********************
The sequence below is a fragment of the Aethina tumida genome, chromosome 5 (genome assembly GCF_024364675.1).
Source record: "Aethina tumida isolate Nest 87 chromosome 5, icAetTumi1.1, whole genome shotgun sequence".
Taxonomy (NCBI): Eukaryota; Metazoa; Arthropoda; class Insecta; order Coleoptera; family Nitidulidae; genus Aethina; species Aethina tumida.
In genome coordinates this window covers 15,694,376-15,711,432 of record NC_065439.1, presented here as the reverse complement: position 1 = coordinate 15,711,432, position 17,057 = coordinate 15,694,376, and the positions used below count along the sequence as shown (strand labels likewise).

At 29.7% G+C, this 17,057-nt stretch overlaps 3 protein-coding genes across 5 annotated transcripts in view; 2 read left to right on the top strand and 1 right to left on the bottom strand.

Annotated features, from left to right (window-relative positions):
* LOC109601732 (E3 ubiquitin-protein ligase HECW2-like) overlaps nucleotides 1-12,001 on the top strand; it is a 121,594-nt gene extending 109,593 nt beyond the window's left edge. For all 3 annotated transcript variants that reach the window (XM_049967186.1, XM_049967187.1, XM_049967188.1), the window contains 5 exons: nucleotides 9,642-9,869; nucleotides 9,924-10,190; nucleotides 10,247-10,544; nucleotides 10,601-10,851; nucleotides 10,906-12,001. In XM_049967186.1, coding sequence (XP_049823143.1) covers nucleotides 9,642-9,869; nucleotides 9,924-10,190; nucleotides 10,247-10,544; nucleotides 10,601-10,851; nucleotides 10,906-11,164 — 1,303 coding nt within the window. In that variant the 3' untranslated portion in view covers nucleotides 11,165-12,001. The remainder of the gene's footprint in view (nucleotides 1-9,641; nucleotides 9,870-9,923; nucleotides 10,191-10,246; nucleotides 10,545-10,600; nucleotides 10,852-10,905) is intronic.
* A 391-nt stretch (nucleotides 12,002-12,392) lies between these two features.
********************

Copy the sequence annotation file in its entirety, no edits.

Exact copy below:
The sequence below is a fragment of the Aethina tumida genome, chromosome 5 (genome assembly GCF_024364675.1).
Source record: "Aethina tumida isolate Nest 87 chromosome 5, icAetTumi1.1, whole genome shotgun sequence".
Taxonomy (NCBI): Eukaryota; Metazoa; Arthropoda; class Insecta; order Coleoptera; family Nitidulidae; genus Aethina; species Aethina tumida.
In genome coordinates this window covers 15,694,376-15,711,432 of record NC_065439.1, presented here as the reverse complement: position 1 = coordinate 15,711,432, position 17,057 = coordinate 15,694,376, and the positions used below count along the sequence as shown (strand labels likewise).

At 29.7% G+C, this 17,057-nt stretch overlaps 3 protein-coding genes across 5 annotated transcripts in view; 2 read left to right on the top strand and 1 right to left on the bottom strand.

Annotated features, from left to right (window-relative positions):
* LOC109601732 (E3 ubiquitin-protein ligase HECW2-like) overlaps nucleotides 1-12,001 on the top strand; it is a 121,594-nt gene extending 109,593 nt beyond the window's left edge. For all 3 annotated transcript variants that reach the window (XM_049967186.1, XM_049967187.1, XM_049967188.1), the window contains 5 exons: nucleotides 9,642-9,869; nucleotides 9,924-10,190; nucleotides 10,247-10,544; nucleotides 10,601-10,851; nucleotides 10,906-12,001. In XM_049967186.1, coding sequence (XP_049823143.1) covers nucleotides 9,642-9,869; nucleotides 9,924-10,190; nucleotides 10,247-10,544; nucleotides 10,601-10,851; nucleotides 10,906-11,164 — 1,303 coding nt within the window. In that variant the 3' untranslated portion in view covers nucleotides 11,165-12,001. The remainder of the gene's footprint in view (nucleotides 1-9,641; nucleotides 9,870-9,923; nucleotides 10,191-10,246; nucleotides 10,545-10,600; nucleotides 10,852-10,905) is intronic.
* A 391-nt stretch (nucleotides 12,002-12,392) lies between these two features.